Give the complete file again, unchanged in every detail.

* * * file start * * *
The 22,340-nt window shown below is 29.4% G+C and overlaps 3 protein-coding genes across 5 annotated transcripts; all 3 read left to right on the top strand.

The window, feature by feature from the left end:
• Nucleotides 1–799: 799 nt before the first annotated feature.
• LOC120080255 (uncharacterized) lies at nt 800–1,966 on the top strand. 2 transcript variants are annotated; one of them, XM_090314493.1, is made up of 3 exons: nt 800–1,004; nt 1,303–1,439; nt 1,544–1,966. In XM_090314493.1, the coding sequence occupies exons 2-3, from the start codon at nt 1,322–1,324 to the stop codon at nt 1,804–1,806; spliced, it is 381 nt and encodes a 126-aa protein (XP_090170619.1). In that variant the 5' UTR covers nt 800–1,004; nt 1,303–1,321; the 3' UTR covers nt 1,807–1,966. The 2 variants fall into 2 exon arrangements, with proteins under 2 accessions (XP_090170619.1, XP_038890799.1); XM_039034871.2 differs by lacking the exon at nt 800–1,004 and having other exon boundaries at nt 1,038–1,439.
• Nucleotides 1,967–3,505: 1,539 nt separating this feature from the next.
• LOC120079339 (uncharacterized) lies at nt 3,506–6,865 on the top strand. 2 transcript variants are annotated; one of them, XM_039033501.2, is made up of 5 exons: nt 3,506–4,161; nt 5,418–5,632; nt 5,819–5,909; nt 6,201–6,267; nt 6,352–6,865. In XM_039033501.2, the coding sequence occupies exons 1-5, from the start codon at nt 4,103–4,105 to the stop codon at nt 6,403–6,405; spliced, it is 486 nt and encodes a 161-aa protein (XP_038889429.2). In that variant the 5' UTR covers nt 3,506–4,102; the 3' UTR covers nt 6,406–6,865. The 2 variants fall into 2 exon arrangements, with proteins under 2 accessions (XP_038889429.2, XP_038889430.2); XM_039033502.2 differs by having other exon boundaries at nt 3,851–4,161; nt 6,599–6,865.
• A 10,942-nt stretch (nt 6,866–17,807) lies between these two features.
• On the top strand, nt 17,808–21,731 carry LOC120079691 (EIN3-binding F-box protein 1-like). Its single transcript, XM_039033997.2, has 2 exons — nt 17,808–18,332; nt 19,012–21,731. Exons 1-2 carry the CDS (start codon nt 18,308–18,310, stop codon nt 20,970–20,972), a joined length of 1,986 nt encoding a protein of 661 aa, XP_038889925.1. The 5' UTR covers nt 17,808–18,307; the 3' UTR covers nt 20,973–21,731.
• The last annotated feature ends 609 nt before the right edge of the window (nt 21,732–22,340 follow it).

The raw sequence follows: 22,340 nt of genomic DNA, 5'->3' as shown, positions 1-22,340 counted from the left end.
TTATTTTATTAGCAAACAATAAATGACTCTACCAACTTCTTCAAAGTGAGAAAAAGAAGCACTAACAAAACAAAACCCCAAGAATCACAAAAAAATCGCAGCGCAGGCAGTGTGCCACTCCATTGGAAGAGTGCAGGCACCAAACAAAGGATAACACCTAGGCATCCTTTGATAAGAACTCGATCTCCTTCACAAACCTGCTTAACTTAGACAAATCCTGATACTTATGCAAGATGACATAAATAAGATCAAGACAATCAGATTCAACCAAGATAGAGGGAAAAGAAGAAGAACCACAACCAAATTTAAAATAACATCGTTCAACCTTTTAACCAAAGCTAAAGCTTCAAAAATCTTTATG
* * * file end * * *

The 22,340-nt window shown below is 29.4% G+C and overlaps 3 protein-coding genes across 5 annotated transcripts; all 3 read left to right on the top strand.

The window, feature by feature from the left end:
• Nucleotides 1–799: 799 nt before the first annotated feature.
• LOC120080255 (uncharacterized) lies at nt 800–1,966 on the top strand. 2 transcript variants are annotated; one of them, XM_090314493.1, is made up of 3 exons: nt 800–1,004; nt 1,303–1,439; nt 1,544–1,966. In XM_090314493.1, the coding sequence occupies exons 2-3, from the start codon at nt 1,322–1,324 to the stop codon at nt 1,804–1,806; spliced, it is 381 nt and encodes a 126-aa protein (XP_090170619.1). In that variant the 5' UTR covers nt 800–1,004; nt 1,303–1,321; the 3' UTR covers nt 1,807–1,966. The 2 variants fall into 2 exon arrangements, with proteins under 2 accessions (XP_090170619.1, XP_038890799.1); XM_039034871.2 differs by lacking the exon at nt 800–1,004 and having other exon boundaries at nt 1,038–1,439.
• Nucleotides 1,967–3,505: 1,539 nt separating this feature from the next.
• LOC120079339 (uncharacterized) lies at nt 3,506–6,865 on the top strand. 2 transcript variants are annotated; one of them, XM_039033501.2, is made up of 5 exons: nt 3,506–4,161; nt 5,418–5,632; nt 5,819–5,909; nt 6,201–6,267; nt 6,352–6,865. In XM_039033501.2, the coding sequence occupies exons 1-5, from the start codon at nt 4,103–4,105 to the stop codon at nt 6,403–6,405; spliced, it is 486 nt and encodes a 161-aa protein (XP_038889429.2). In that variant the 5' UTR covers nt 3,506–4,102; the 3' UTR covers nt 6,406–6,865. The 2 variants fall into 2 exon arrangements, with proteins under 2 accessions (XP_038889429.2, XP_038889430.2); XM_039033502.2 differs by having other exon boundaries at nt 3,851–4,161; nt 6,599–6,865.
• A 10,942-nt stretch (nt 6,866–17,807) lies between these two features.
• On the top strand, nt 17,808–21,731 carry LOC120079691 (EIN3-binding F-box protein 1-like). Its single transcript, XM_039033997.2, has 2 exons — nt 17,808–18,332; nt 19,012–21,731. Exons 1-2 carry the CDS (start codon nt 18,308–18,310, stop codon nt 20,970–20,972), a joined length of 1,986 nt encoding a protein of 661 aa, XP_038889925.1. The 5' UTR covers nt 17,808–18,307; the 3' UTR covers nt 20,973–21,731.
• The last annotated feature ends 609 nt before the right edge of the window (nt 21,732–22,340 follow it).

The raw sequence follows: 22,340 nt of genomic DNA, 5'->3' as shown, positions 1-22,340 counted from the left end.
TTATTTTATTAGCAAACAATAAATGACTCTACCAACTTCTTCAAAGTGAGAAAAAGAAGCACTAACAAAACAAAACCCCAAGAATCACAAAAAAATCGCAGCGCAGGCAGTGTGCCACTCCATTGGAAGAGTGCAGGCACCAAACAAAGGATAACACCTAGGCATCCTTTGATAAGAACTCGATCTCCTTCACAAACCTGCTTAACTTAGACAAATCCTGATACTTATGCAAGATGACATAAATAAGATCAAGACAATCAGATTCAACCAAGATAGAGGGAAAAGAAGAAGAACCACAACCAAATTTAAAATAACATCGTTCAACCTTTTAACCAAAGCTAAAGCTTCAAAAATCTTTATG